It's the Environment, Stupid.

Friday, August 03, 2007

Infrastructure Failure in America

America's infrastructure is aging. More and more people, sprawling development, and the accompanying traffic are burdening the Army Corps of Engineer's boom (and related developments) of the mid to late 20th century. Now, with ever rising costs and reduced funding/taxes for public projects, compromises and trade-offs are made and only the things in worst shape are attended to.

Evidence of this is all over the place - power grid problems and blackouts, the bridge collapse in Minneapolis, the steam pipe explosion in New York, the levee breach in New Orleans.

Unfortunately the blame falls on the agency responsible for infrastructure upkeep. Very rarely are the fingers pointed in the direction of politicians or government officials who make the money decisions and choose what gets funded.

Using NYC as an example - utility company Consolidated Edison has become the scape goat for an aging infrastructure over a century old.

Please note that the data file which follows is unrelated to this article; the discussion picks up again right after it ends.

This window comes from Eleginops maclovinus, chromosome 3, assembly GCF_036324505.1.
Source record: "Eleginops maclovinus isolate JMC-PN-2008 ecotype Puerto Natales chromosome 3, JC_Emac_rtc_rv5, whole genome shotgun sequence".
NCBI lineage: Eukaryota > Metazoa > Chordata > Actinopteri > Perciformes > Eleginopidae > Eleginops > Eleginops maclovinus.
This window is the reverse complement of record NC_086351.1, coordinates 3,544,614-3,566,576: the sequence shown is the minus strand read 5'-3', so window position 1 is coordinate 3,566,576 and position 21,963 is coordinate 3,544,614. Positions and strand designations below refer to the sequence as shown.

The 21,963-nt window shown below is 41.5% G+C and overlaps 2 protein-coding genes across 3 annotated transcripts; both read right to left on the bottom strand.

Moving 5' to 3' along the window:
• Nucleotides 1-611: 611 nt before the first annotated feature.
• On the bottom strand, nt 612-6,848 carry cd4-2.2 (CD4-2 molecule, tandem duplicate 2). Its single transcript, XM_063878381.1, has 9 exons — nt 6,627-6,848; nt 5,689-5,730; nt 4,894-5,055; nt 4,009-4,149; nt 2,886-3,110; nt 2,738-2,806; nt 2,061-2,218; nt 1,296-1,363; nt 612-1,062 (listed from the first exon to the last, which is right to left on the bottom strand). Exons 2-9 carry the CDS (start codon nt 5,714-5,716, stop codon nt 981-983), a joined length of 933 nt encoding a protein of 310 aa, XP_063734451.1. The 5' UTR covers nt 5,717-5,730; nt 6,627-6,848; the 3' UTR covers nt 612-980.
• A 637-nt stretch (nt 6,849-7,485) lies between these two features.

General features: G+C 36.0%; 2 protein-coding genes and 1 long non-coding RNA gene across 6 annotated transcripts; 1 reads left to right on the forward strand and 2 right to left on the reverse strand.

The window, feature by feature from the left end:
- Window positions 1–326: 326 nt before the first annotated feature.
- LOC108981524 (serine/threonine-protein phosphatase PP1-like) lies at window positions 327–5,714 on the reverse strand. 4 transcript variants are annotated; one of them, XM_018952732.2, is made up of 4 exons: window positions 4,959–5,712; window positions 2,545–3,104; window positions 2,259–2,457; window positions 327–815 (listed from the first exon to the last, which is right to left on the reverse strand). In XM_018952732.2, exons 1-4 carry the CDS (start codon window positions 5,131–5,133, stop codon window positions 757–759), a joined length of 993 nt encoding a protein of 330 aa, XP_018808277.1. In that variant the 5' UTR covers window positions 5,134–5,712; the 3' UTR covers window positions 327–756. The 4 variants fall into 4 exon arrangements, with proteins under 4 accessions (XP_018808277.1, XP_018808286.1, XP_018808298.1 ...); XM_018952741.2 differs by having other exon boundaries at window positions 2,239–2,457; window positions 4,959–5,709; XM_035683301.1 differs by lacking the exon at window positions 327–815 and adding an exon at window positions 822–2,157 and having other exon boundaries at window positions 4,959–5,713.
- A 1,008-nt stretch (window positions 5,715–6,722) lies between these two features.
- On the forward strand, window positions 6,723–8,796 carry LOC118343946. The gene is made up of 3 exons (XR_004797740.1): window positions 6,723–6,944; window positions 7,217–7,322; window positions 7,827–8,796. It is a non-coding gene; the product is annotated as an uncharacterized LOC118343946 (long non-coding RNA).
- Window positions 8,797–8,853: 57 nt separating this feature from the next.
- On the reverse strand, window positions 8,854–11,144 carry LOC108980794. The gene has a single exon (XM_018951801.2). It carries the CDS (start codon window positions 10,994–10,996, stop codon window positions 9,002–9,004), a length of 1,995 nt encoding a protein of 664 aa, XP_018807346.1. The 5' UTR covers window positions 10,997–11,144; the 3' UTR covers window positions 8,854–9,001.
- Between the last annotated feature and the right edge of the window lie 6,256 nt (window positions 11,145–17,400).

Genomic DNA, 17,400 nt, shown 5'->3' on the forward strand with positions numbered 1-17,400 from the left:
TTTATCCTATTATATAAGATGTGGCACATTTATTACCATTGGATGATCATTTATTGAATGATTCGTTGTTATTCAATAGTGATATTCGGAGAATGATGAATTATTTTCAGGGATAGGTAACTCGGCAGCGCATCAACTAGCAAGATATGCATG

Last summer they took the heat for power blackouts in Queens that lasted over a week in some areas, which created a pocket of very angry residents and business owners. Even the mayor stepped up and shifted any blame off of himself onto ConEd.

Now the utility company is under fire again for a steam pipe explosion in midtown Manhattan a few weeks back. There was a helluva storm that morning, wreaking havoc on the subway and just about everything else.

To ConEd's credit, the New York Times reported that ConEd checked the area where the pipe blew earlier that same day, with nothing to indicate it would fail hours later. After the damage was assessed, ConEd requested that people who were sprayed by the blast to turn in their clothes and accessories for reimbursement, since there was asbestos was found in the muddy debris.

Weeks later the big question still circulating throughout the papers is, "how could ConEd let something like this happen?" However, the question really should be, "what is the city's plan for upgrading its infrastructure for the next century?"

That said, I don't want to undermine the tragedy of these infrastructure failures. Lives have been lost, and many have been injured. There has also been property damage with financial repercussions. This only strengthens the need to re-prioritize spending and put money into preventive maintenance, in addition to infrastructure upgrades to avoid future catastrophes.

With a burgeoning population of upwards of eight million people, New York City will need a bit more than some pretty, new buildings and hybrid taxis if it intends to remain a top player in the global economy.


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